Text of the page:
I Knew You

August 21st, 2022 Jeremiah 1:1-12 by Pastor Galen

Too Young (or Too Old)?

When I was in kindergarten, I could not wait to be in 1st grade. The first graders seemed so big and so tall. When we played with them during recess, it felt like they towered over us. I wanted to be in first grade so that I could be as big as them. When I got to middle school, I wanted to be in high school, and when I got to high school I wanted to be a senior, because they seemed to rule the school and have so many privileges that the rest of us didn’t have. When I went off to college, I started looking forward to graduating and being done with school and entering the “real world.” When I was finally done with school (I thought), that’s when I could finally make a difference in the world.

At some point, of course, it starts to go the other way. The older we get, we start looking at people who are younger than us, and we envy their youthfulness. We look back longingly on the days when we were young and full of energy or in good health, and we wish we could go back in time.

Any of us who have ever counted ourselves out because we thought we were too young or too old can identify with the prophet Jeremiah, who thought that he was too young to be used by God because he was still a boy – or at least a youth. The Hebrew word “na-ar” used here can be translated anywhere from “child” to “young man.” From Jeremiah’s point of view, he was too young to be used by God. 

Jeremiah was the son of Hilkiah, the priest, and so no doubt he had the expectation that one day he would indeed serve God – and perhaps even do great things like his father, who may have been the same Hilkiah the high priest who discovered the Book of the Law that had been buried in the temple in Jerusalem for generations (see 2 Chronicles 34:14). One day, when he was older, Jeremiah imagined that he too would enter into the temple and the Holy of Holies where only the high priest could go once and year, and that he too would offer sacrifices on behalf of all the people in the temple. Some day, perhaps he too would lead his people back to God as his father Hilkiah did. But that was a day far far in the future in his mind. From Jeremiah’s perspective, he was way too young.

But one day, while he was still a youth, Jeremiah clearly heard God speaking to him, saying, “Before I formed you in the womb I knew you, and before you were born I consecrated you; I appointed you a prophet to the nations” (Jeremiah 1:5). 

As we talked about last week, prophets were not people who looked into a crystal ball and told people their fate – as if there was nothing that could be done about it. Rather, the role of prophets was to speak the words God gave them. Often this did include warnings of what would happen if the people continued down the path they were headed – but it also included promises and blessings if they turned back to God and followed God’s path for their lives. 

And so God was essentially saying to Jeremiah, “I knew you even before you were born, and I have set you apart – I created you – to be my spokesperson to the nations.”

God Knew Us Before We Were Born

Now first of all, let’s just pause here, and point out how amazing it is that the God of the universe knew us even before we were born. Even before we entered into this world, God saw us, and knew us, and God had plans for us. You and I and each and every person on the planet is known and loved by the God of the universe. How amazing is that!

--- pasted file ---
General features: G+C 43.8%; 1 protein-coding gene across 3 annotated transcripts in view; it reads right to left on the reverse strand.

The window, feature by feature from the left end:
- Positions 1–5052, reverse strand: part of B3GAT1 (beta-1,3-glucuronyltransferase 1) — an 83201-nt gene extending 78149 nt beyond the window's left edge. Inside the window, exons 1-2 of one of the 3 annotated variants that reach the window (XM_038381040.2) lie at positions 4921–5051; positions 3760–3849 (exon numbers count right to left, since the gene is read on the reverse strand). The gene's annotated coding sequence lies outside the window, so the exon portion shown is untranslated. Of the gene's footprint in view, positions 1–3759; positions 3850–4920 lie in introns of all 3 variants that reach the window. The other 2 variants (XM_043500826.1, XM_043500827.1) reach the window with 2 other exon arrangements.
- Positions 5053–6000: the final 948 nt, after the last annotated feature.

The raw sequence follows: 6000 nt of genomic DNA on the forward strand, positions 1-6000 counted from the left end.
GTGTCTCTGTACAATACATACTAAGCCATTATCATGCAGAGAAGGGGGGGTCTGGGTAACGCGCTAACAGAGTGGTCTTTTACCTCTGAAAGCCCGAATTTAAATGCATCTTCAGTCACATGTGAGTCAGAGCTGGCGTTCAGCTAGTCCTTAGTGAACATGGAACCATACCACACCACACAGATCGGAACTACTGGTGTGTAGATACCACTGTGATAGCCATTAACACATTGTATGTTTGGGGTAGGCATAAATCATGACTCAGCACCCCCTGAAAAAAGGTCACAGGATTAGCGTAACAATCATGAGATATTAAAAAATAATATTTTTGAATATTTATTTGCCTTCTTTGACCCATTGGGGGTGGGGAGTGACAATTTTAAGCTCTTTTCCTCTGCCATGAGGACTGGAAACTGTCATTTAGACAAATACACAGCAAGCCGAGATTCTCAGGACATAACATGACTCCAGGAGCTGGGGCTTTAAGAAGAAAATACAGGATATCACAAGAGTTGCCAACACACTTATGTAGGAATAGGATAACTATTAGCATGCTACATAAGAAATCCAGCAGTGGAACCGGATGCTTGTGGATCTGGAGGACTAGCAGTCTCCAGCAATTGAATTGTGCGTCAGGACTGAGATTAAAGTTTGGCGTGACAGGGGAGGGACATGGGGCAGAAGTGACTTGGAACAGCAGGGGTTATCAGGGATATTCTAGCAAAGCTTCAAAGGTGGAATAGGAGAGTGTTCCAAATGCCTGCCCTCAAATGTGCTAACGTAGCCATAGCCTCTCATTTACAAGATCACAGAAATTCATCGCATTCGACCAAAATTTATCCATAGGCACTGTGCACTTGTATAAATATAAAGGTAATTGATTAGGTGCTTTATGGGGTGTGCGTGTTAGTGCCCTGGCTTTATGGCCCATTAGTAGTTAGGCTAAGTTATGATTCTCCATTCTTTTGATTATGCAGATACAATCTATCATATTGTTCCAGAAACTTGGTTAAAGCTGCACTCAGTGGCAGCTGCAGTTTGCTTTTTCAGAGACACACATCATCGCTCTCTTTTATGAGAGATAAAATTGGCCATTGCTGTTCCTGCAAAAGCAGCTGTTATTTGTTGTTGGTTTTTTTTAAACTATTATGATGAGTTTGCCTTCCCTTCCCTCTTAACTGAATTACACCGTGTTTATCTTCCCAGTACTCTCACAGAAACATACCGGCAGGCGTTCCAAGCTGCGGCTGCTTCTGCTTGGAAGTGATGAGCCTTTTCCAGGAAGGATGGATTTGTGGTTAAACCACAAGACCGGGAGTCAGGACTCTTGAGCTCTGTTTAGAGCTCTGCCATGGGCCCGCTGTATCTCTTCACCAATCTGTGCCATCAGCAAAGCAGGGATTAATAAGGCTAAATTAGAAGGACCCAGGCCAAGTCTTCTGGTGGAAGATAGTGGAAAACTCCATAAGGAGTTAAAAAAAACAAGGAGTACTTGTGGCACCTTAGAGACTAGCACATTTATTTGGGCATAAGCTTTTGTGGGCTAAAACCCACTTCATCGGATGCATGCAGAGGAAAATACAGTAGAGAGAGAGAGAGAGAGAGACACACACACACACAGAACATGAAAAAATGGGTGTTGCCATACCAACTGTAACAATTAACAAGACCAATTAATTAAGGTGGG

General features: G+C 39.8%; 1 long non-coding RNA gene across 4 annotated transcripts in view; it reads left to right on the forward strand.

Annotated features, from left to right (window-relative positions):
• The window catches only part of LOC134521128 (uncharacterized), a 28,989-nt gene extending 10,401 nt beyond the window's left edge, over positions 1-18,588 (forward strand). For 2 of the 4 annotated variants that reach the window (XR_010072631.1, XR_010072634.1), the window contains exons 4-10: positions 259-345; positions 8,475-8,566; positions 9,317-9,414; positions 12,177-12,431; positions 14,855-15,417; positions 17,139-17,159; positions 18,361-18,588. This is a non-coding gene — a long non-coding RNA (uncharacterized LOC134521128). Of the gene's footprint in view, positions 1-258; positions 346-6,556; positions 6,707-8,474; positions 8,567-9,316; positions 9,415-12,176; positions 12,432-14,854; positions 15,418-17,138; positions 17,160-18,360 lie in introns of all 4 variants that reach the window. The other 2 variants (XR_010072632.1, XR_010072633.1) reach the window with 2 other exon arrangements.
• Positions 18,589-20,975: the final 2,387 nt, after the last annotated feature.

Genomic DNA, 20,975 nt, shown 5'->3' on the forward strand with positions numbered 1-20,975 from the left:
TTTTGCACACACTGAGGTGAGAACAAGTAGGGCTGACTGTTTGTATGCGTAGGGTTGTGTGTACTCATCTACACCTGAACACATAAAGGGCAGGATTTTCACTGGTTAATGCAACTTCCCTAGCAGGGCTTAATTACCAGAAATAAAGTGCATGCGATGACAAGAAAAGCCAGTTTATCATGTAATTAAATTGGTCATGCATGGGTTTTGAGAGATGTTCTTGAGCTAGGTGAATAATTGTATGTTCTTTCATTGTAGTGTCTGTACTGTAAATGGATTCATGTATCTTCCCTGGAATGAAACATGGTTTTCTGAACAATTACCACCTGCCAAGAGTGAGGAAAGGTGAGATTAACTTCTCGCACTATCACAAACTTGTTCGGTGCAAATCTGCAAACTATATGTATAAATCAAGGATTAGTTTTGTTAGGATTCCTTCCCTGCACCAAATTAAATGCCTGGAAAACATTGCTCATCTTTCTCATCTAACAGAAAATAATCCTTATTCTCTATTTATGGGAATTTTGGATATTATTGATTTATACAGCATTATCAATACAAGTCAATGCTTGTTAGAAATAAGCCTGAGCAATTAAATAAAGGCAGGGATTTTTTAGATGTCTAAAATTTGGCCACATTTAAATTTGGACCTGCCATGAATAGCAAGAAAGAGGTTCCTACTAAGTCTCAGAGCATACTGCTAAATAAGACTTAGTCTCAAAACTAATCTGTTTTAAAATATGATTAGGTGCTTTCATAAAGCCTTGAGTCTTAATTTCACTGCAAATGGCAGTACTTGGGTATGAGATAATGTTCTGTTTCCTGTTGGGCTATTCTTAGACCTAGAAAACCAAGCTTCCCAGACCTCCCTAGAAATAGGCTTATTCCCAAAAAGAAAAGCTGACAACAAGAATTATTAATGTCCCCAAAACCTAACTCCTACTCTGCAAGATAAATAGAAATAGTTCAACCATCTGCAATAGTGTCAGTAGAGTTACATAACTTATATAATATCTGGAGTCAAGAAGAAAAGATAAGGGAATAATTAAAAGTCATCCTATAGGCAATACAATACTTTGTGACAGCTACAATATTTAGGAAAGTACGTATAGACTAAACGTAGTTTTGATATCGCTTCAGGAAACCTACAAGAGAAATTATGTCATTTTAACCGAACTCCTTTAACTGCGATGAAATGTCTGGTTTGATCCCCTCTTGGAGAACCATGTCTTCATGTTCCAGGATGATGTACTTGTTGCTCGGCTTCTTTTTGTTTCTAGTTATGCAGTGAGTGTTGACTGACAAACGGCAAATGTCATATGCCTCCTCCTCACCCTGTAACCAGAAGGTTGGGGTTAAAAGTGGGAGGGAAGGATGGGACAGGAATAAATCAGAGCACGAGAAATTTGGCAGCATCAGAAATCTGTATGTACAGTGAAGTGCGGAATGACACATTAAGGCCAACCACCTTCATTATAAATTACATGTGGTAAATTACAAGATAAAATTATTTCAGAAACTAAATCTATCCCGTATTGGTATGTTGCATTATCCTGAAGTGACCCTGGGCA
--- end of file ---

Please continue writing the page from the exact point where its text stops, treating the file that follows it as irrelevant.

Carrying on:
The Psalmist says to God in Psalm 139:13-16:

13 For it was you who formed my inward parts;

    you knit me together in my mother’s womb.

14 I praise you, for I am fearfully and wonderfully made.

    Wonderful are your works;

that I know very well.

15  My frame was not hidden from you,

when I was being made in secret,

    intricately woven in the depths of the earth.

16 Your eyes beheld my unformed substance.

In your book were written

    all the days that were formed for me,

    when none of them as yet existed.

God knows us intricately, and had a plan for us even before we were born. God formed us, God created us with a purpose and a plan. 

And so God told Jeremiah that God knew him even before he was born, and that he had placed a special calling on his life, to speak God’s words to the nations. And notice this was not just the kingdoms of Israel and Judah – nations that considered themselves God’s chosen people. Jeremiah had been called to the nations (plural). His ministry would extend far beyond his own people, to nations he had never even met or encountered.

Jeremiah responded the way probably all of us would have responded – by pointing out his own disqualifications – in this case, his youthfulness and lack of experience.

But God was not swayed, saying, “Do not say, ‘I am only a boy,’ for you shall go to all to whom I send you, and you shall speak whatever I command you. Do not be afraid of them, for I am with you to deliver you, says the Lord” (Jeremiah 1:7-8).

The Almond Branch

And then God gives Jeremiah a simple test to prove that Jeremiah was ready to be a prophet and to proclaim God’s words to the nations. God tells Jeremiah to look around and to tell God what he sees. And Jeremiah looks around. Remember, God has just called him to be a prophet to the nations. So perhaps he expects to see the heavens torn open or the moon turned to blood. Perhaps he expects to see a vision of monsters and dragons – indicative of the spiritual battles taking place around him.

But Jeremiah looks around, and all he sees is a simple stick. A simple little branch that had been broken off of an almond tree. Since Jeremiah was a young boy, perhaps this was the sort of stick that Jeremiah had picked up off the ground and had been playing with earlier that day. Perhaps he had been using it as a walking stick, or pretending it was a sword, and had been using it to fight off imaginary enemies. Maybe he had been digging with it in the dirt, or using it to play a game with his friends. 

But after this big pronouncement from God that God was calling Jeremiah to be a prophet to the nations, Jeremiah looks and all he sees was this simple little stick. I imagine Jeremiah shuffling his feet, and looking down at the ground and saying, “all I see is a stick – the branch of an almond tree. See, that’s why I’m not ready for this prophet stuff – I don’t see anything extraordinary or profound.”